In the field of astrophysics, Dr. Katie Bouman played a key role in capturing the first image of a black hole. Her work exemplifies the power of collaboration and determination in overcoming gender barriers.

Empowering Women in Science

Numerous initiatives are underway globally to empower women in science. Mentorship programs, scholarships, and networking opportunities provide crucial support. Encouraging girls to pursue STEM (Science, Technology, Engineering, and Mathematics) education from an early age is essential in building a diverse and inclusive scientific community.

Moreover, fostering a culture of inclusivity within scientific institutions and industries is imperative. Recognizing and celebrating the achievements of women in science, promoting diversity in research teams, and addressing gender biases contribute to creating a more equitable environment.

The Future: Nurturing the Next Generation

Empowering women in science is not just about addressing current disparities but also ensuring a brighter future. Encouraging young girls to explore their interest in science, providing access to educational resources, and dismantling gender stereotypes will pave the way for a more inclusive and diverse scientific community.

In the digital age, social media plays a pivotal role in raising awareness. The International Day of Women and Girls in Science witnesses a surge in online campaigns, where people from around the world share stories, quotes, and images of female scientists who have inspired them. It's a virtual celebration that transcends geographical boundaries, connecting people through a shared passion for science.


Celebrating International Day of Women and Girls in Science (February 11th) is a crucial step. But the fight for equality goes beyond one day. By acknowledging the contributions of women in science, supporting their continued advancement, and dismantling the barriers they face, we can build a future where science thrives on the talents and perspectives of all.

Let's rewrite the narrative. Let's celebrate the groundbreaking achievements of women in science, empower the next generation, and ensure that the future of science reflects the full diversity of human potential.

FAQs on Women in Science: Their Contribution and Empowerment

1. When is the International Day of Women and Girls in Science celebrated?

The International Day of Women and Girls in Science is celebrated on February 11th each year.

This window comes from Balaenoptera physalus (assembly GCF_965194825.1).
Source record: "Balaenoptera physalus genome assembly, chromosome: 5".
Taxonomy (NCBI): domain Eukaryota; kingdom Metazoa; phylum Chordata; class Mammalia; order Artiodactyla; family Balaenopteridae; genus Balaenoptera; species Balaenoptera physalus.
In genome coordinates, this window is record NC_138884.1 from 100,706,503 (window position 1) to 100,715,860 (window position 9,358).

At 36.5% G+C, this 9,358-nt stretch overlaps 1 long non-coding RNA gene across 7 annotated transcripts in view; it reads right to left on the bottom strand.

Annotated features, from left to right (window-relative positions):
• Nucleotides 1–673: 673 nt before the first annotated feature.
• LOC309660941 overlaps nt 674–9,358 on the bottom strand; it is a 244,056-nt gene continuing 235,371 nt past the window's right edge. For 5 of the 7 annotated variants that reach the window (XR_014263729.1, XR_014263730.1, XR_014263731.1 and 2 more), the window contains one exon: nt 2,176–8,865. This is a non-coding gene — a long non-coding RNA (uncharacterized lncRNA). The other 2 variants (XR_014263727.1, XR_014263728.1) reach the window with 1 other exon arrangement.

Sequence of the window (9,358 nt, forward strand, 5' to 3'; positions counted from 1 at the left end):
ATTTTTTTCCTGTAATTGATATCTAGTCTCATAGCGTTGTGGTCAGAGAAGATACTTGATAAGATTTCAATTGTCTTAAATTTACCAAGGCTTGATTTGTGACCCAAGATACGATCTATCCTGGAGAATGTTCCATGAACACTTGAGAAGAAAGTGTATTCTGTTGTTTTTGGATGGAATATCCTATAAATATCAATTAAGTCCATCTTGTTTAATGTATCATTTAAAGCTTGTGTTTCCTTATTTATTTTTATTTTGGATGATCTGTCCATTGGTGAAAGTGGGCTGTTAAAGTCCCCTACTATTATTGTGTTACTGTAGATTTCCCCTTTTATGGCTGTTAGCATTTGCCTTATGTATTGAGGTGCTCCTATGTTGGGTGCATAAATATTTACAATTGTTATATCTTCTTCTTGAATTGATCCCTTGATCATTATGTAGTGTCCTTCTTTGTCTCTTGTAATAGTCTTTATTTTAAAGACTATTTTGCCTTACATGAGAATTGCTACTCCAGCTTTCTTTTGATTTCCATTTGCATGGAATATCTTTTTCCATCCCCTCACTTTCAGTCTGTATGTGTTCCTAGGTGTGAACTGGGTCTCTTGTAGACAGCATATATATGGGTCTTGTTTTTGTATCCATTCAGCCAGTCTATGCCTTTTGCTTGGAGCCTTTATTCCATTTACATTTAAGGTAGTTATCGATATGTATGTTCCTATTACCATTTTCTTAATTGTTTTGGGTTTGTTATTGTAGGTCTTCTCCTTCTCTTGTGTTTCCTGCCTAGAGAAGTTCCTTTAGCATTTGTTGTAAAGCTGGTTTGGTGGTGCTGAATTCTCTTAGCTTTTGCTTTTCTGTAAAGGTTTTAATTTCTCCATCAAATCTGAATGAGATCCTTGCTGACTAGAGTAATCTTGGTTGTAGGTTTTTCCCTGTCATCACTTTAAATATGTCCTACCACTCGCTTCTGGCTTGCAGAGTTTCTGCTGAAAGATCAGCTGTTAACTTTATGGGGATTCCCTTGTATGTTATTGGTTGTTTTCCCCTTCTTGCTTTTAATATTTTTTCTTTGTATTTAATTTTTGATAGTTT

2. What is the Full form of IDWGIS?

The full form of IDWGIS is “International Day of Women and Girls in Science”

3. When was the International Day of Women and Girls in Science (IDWGIS) first celebrated?

International Day of Women and Girls in Science was first celebrated in 2015.

4. Who organizes the IDWGIS?

International Day of Women and Girls in Science is co-organized by UNESCO and UN-Women.

5. What is the International Day of Women & Girls in Science?

The International Day of Women and Girls in Science (IDWGIS), also known as International Women's Day in Science or International Women and Girls in Science Day, is celebrated annually on February 11th. It recognizes the critical role women and girls play in science and technology and aims to promote their full and equal access and participation in these fields.

6. Why is International Day of Women and Girls in Science Important?

Despite significant progress, women and girls remain underrepresented in science, technology, engineering, and mathematics (STEM) fields. This day highlights the need to:

  • Increase awareness of the achievements and contributions of women and girls in science.

  • Advocate for equal access to education and opportunities in STEM fields for all.

  • Challenge gender stereotypes that discourage girls from pursuing science careers.

  • Inspire the next generation of female scientists and innovators.

7. What is the theme for International Day of Women and Girls in Science 2024?

The International Day of Women and Girls in science 2024 theme is "Women and Girls in Science Leadership: A New Era for Sustainability". This theme emphasizes the critical role of women in leading scientific solutions to global challenges like climate change and sustainable development.

8. How can I get involved International Day of Women and Girls in Science 2024?

There are many ways to get involved and celebrate the IDWGIS:

  • Attend events organized by local science museums, schools, or universities.

  • Share stories of inspiring women and girls in science on social media using the hashtags #WomenInScience #IDWGIS #February11.

  • Support organizations that promote STEM education for girls.

  • Mentor or role model for young girls interested in science.